“ADCendo’s business strategy is aimed at moving its lead compound into the clinic for STS patients, preferably based on an orphan drug designation, and hopefully receiving conditional approval for the drug to fill the gap after Lilly’s olaratumab failure,” explained Henrik Stage, ADCendo’s Chief Executive Officer.
“Having been accepted for the BII program and receiving the convertible loan funding is an important step towards maturing the company, and preparing for the additional investments needed from investors and partners, to enable us to fulfil our ambitions of bringing our novel ADC drug to the market for treatment of patients with an unmet medical need,” Stage added.
“The goal for ADCendo is to develop a new drug for soft tissue sarcoma (STS), which is a heterogenous groups of tumors notorious for their recurrence, overall complexity, and difficulty to treat. Research from the ADCendo team has shown that the novel target, uPARAP, is highly overexpressed on the surface of cancer cells of STS tumors, making it very well suited for targeting with ADCendo’s ADCs. BII’s support on funding and business development can boost ADCendo to succeed in commercialization of the treatment to benefit patients,” said Hervør Lykke Olsen, Senior Scientific Business Developer at BioInnovation Institute.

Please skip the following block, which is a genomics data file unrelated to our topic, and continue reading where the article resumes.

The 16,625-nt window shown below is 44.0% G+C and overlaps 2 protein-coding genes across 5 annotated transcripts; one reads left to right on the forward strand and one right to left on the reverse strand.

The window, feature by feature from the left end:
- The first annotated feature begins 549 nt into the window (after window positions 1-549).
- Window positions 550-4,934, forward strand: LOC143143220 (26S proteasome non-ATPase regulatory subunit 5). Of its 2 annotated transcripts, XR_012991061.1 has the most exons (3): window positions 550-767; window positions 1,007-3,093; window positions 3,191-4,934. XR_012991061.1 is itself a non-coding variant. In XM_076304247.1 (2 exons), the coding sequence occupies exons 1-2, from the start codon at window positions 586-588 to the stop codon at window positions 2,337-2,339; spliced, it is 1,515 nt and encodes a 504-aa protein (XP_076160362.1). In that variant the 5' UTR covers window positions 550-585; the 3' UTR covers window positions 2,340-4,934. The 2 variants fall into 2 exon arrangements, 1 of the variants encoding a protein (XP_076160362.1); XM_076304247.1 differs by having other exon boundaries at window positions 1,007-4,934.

Located in Copenhagen, Denmark, the BioInnovation Institute (BII), an initiative of the Novo Nordisk Foundation, is an international initiative for research-based innovation and entrepreneurship, embracing every phase of a life-science start-up.
ADCendo was founded in 2017 by scientists Niels Behrendt, Lars Henning Engelholm and Christoffer Nielsen from The Finsen Laboratory of Rigshospitalet and the University of Copenhagen, and Henrik Stage, a biotech-entrepreneur active in several biotech companies, and previously CEO/CFO of Santaris Pharma which was acquired by Roche in 2014. The team was in 2017 joined by Andreas Hald, an experienced scientist with a background from both basic research and the pharma industry.
 Nielsen CF, van Putten SM, Lund IK, Melander MC, Nørregaard KS, Jürgensen HJ, Reckzeh K, et al. The collagen receptor uPARAP/Endo180 as a novel target for antibody-drug conjugate mediated treatment of mesenchymal and leukemic cancers. Oncotarget. 2017 Jul 4;8(27):44605-44624. doi: 10.18632/oncotarget.17883. [Pubmed][Article]
 Engelholm LH, Melander MC, Hald A, Persson M, Madsen DH, Jürgensen HJ, Johansson K, Nielsen C, et al. Targeting a novel bone degradation pathway in primary bone cancer by inactivation of the collagen receptor uPARAP/Endo180. J Pathol. 2016 Jan;238(1):120-33. doi: 10.1002/path.4661. Epub 2015 Nov 30.[Pubmed][Article]